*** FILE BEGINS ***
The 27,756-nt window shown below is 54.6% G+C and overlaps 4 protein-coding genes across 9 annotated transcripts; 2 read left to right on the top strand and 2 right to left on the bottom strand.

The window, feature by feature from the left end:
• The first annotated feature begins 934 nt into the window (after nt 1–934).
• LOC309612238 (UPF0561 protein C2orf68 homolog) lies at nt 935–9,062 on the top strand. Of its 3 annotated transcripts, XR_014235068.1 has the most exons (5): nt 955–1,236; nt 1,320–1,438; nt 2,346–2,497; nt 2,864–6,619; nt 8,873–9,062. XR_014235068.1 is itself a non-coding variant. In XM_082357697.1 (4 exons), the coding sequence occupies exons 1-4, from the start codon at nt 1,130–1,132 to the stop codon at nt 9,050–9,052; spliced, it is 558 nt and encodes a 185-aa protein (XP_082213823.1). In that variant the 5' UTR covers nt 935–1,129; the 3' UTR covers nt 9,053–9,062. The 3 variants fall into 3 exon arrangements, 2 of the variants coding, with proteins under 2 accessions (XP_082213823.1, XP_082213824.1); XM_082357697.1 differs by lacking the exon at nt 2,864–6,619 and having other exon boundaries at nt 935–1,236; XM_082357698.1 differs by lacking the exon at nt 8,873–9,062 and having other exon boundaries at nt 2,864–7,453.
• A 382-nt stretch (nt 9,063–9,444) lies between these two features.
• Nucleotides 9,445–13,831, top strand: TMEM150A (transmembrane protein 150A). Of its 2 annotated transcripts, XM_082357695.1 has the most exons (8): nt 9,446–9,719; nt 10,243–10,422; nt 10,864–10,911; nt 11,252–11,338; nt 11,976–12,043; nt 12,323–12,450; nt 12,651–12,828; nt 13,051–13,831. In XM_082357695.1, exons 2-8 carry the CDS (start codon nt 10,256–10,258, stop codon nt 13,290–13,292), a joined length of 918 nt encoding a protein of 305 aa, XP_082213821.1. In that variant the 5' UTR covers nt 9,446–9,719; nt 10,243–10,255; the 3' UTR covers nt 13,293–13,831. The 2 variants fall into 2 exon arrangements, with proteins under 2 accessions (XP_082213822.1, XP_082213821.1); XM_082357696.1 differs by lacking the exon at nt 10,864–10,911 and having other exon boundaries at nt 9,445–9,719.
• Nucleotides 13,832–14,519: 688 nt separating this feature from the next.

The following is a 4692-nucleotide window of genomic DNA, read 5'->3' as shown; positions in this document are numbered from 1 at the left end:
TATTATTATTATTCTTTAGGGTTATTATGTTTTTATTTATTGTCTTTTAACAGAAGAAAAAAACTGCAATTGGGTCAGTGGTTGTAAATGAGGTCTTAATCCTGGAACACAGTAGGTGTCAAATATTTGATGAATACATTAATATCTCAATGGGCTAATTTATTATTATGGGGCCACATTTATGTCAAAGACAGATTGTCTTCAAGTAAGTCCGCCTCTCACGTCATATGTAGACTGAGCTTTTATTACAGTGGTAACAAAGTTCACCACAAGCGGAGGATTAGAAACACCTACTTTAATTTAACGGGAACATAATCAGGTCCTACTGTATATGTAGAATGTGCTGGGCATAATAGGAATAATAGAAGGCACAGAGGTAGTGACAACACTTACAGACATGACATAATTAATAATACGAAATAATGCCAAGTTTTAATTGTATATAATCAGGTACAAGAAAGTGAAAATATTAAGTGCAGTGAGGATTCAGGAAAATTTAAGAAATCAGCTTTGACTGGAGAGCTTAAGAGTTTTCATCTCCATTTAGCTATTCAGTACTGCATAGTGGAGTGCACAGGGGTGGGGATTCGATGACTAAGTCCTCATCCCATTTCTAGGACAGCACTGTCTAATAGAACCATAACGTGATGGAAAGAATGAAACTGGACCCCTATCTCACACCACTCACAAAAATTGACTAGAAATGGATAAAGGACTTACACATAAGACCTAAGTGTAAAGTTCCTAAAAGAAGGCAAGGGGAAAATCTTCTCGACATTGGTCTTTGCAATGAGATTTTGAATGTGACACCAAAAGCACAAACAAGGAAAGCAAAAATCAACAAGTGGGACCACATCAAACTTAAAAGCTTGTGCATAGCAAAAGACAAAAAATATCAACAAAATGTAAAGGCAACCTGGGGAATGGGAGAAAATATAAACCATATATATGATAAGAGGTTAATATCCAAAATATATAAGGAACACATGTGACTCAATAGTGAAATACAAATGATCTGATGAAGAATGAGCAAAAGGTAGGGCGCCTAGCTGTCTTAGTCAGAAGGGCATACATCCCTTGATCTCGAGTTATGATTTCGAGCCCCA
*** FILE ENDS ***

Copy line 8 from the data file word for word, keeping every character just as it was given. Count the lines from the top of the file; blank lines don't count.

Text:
The following is a 4692-nucleotide window of genomic DNA, read 5'->3' as shown; positions in this document are numbered from 1 at the left end: